Bloomberg Radio New York
"diane greene" Discussed on Bloomberg Radio New York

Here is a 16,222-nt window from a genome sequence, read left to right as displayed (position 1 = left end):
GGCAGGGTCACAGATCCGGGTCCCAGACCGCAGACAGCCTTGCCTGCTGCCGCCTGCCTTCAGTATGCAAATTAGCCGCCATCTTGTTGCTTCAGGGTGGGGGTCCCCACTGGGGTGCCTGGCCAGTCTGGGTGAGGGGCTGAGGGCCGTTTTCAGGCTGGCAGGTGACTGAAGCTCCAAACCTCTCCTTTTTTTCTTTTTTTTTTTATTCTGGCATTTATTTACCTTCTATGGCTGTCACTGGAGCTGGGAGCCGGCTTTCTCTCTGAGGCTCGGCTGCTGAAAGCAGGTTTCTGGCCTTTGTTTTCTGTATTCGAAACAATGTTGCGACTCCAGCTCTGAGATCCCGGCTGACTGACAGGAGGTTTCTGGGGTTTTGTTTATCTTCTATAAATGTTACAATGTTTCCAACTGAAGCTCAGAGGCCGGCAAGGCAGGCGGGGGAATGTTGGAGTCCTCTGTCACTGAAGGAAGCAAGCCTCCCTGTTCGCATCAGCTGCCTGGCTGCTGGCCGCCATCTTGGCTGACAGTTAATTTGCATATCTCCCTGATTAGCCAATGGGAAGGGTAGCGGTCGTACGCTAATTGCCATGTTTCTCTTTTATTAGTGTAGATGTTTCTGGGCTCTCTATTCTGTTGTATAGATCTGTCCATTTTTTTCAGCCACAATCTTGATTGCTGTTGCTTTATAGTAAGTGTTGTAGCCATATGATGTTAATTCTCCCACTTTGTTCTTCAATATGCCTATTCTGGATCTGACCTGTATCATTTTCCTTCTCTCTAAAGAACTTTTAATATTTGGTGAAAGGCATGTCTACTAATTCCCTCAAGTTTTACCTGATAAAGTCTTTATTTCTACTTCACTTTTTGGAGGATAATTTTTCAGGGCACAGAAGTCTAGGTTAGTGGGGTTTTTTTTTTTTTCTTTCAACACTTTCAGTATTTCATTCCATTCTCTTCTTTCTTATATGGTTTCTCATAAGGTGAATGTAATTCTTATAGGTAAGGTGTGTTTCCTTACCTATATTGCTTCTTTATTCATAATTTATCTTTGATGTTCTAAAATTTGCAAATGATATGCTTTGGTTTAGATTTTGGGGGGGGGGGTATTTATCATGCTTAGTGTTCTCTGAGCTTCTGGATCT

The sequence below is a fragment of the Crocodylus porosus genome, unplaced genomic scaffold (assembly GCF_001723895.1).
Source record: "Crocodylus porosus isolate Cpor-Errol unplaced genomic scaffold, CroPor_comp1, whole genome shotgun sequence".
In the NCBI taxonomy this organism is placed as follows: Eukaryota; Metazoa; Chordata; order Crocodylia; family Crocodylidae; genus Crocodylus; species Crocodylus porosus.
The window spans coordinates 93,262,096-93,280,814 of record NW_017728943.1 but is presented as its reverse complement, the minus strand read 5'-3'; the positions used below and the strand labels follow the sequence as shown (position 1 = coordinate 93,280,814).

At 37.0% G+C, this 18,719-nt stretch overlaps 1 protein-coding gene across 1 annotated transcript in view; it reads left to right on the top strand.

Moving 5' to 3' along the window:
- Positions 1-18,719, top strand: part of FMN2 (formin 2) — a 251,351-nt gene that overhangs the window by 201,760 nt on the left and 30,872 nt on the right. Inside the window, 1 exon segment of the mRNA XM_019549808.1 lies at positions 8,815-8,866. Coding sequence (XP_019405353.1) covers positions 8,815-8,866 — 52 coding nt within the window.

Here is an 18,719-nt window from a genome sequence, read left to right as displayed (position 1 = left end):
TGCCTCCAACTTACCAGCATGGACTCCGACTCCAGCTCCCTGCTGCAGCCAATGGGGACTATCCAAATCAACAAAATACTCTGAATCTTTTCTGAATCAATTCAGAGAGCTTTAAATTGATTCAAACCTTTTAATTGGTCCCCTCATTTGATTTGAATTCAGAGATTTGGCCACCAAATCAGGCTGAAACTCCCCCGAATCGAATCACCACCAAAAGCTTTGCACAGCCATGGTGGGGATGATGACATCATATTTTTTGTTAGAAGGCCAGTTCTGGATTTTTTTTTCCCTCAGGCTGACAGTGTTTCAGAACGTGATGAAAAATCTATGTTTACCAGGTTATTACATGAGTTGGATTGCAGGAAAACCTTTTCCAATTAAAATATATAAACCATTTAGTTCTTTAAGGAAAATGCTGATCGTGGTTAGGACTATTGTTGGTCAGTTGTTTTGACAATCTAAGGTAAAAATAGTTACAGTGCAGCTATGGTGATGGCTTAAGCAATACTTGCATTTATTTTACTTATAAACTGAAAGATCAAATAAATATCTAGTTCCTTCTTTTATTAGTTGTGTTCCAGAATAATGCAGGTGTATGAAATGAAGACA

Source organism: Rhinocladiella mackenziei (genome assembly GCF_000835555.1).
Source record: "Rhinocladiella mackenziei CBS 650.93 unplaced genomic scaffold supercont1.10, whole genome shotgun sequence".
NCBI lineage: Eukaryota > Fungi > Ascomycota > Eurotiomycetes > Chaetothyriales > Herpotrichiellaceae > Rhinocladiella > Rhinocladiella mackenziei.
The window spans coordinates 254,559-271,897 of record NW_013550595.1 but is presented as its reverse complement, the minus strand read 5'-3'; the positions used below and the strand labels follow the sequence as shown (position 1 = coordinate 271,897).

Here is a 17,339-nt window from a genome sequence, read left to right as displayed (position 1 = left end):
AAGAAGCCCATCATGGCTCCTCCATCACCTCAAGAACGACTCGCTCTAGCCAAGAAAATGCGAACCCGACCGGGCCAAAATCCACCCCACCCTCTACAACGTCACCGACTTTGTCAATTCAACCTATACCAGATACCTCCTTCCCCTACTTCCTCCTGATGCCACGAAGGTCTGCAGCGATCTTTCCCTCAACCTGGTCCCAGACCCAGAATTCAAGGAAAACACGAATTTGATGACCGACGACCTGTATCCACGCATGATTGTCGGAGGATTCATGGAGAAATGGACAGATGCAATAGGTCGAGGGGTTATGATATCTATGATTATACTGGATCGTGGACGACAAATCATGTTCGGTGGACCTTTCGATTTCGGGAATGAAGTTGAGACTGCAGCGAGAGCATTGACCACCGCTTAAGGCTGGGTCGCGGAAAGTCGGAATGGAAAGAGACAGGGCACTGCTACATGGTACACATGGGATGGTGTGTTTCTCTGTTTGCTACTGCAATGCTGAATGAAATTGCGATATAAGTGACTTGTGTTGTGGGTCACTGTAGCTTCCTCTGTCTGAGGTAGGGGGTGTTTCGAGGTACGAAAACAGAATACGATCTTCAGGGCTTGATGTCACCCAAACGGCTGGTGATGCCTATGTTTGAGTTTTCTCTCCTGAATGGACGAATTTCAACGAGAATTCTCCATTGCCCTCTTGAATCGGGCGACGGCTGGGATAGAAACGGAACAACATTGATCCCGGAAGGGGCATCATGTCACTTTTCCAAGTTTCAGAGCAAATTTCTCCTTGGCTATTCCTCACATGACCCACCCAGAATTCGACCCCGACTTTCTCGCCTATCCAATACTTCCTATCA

"You so much Well with everything going on in the world I love love when our Bloomberg team draws our attention to innovation going on around the world And I definitely saw that last weekend of Panama some of the unicorn startups in Latin America Now it's Ashley Vance's turn in a story in this week's new upcoming issue of Bloomberg business week out later on this week To me is introducing us to a company that discuss its business with the news media Bloomberg for the first time Yeah I had never heard of it before reading this story The company's called meter It's founded by two brothers and it's got a new way to get workplaces online as well as some noteworthy backers as well Join us now is Ashley Vance features writer for Bloomberg businessweek Ashley's also the author of Elon Musk Tesla SpaceX and the quest for a fantastic future Ashley joins us on the phone from Palo Alto California Joel Weber is the editor of Bloomberg businessweek He's with us in the Bloomberg interactive brokers studio Joel is actually right a couple of brothers such as these could go off in the graduate college early They could go off and they could basically do anything They could go work at a crypto startup or start their own crypto company They choose to solve a problem that many people would say wait a second that's not necessarily the you know for lack of a better term sexy thing to be doing right now That's right Although maybe starting another crypto company wouldn't be the right call right now either Good point What I liked about the story was just when we think about the way the world works there are things that the world seems to maybe have forgotten and have you tried turning off that router You have bad Wi-Fi is one of them And I've done that at home many times I've turned it on to during the pandemic It worked sometimes The other place that that happens is in offices And it makes these brothers interesting is this whole startup is about bringing better Wi-Fi to the office which hey in these times of RTO anything counts right Ashley so where did this idea come from Yeah well these brothers are fascinating I mean to your point anneal and sunil vien sanni are their names and I mean they're kind of throwbacks to me They had this business in college and installing networking equipment at offices and they realized it was just too hard And so they decided to go fix the problem they'll all this new networking hardware and software at themselves but the big idea here is you're a company you move into a new office space You want to set up Internet It's still this kind of archaic process where you have to call about 5 different companies to make that happen And so they want it to be more like setting up your telephone or your water in your office where you essentially just kind of click a button or a button on a website and it appears And so it's one thing to for you and I to have this idea and I like to tell you were dating yourself there actually But they actually have an interesting rolodex and they were able to get some interesting backers Who did they call and who put money behind them Yeah the back is kind of like a who's who but that you can imagine And Silicon Valley you've got the Collison brothers who started stripe Diane Greene who started VA you got turban who runs silver Lake Sam Altman at OpenAI I mean the funny thing about this story is they list of investors is incredibly impressive but this company is operated for about 6 years It almost complete secrecy And so all these people somehow kept this a secret This is the first time the founders ever talked that anyone written a single story about this company called leader It's so interesting actually because these guys you know you could try to solve a problem from Silicon Valley or from Virginia or from New York City But these guys actually moved to Shenzhen because the hardware in this they really wanted to understand the hardware here Talk about what they did in order to really make it so they understood the ins and outs of the business Yeah I thought this was kind of when I started to think they were the real deal They had this previous networking business that they started in college and they took all that money and they just blew on a whim almost to Shenzhen and decided they were going to manufacture their own line of routers and switches and access points but they had to talk their way into it And so they lived in a hostel for 18 months and did manage to talk their way into a factory They would sleep on the factory floor and they had their beds They had no beds even in their hospital It was also of their networking gear And so these were two kids that you know they believed in themselves and then they wanted to know every little piece of how this works And so they funded before they got all these big name backers They funded all of that themselves and lived through it So I get it and I could see and as you report that a lot of companies they've already got a lot of clients out there some larger ones But is there success based on really lining up Massive companies who already have invested so much in their own networks at this point They want to get there but it's obviously a harder sell Traditionally what you do is you're in a building you've bought a ton of equipment probably for the Cisco you probably have people on staff who manage all that stuff You've invested millions of dollars to have the Internet working at your office And so to rip all of that out and bet on a startup is a little bit harder But if you're a company you could be a large company that's moving into a new office that you don't want to go through all that pain again with the idea as you call meter and they set everything up for you and Bill you per month And so I think that's the easier sell right now is startup companies moving to a new spot And once you're in the cloud everything goes great right That was good What else could go wrong here though Ashley I mean you know they've got serious challenges ahead of them which is like the network If your Wi-Fi not working at the office you're going to hear about it if there's some security disaster you're going to hear about that and possibly get egg on your face publicly And so it's a young company They have to prove that their networking gear is as good as they say it is So this is going to be it's going to be a long march that said they reminded me a lot of kind of like a young VMware Just if potentially this huge infrastructure play if they get it right And so it's a big deal Does a company like this Ashley in like I don't want to put the cart too much before the horse but it's got some big name backers and they're looking for an exit here Is this the type of company that IPOs or gets acquired by an established player Like a Cisco Yeah Exactly Yeah this is a concern because Cisco through the years has been a lot of the most acquisitive companies ever And what generally happens is as soon as you're doing well and networking Cisco buys you a Juniper by you and there's a tendency for the technology to languish Of course these founders as they always say you know probably they're not going to do that They're in this for the long haul They're going to be the ones who stick it out There will see if history is our guide Cisco tends to end up with this stuff but these brothers seem quite determined.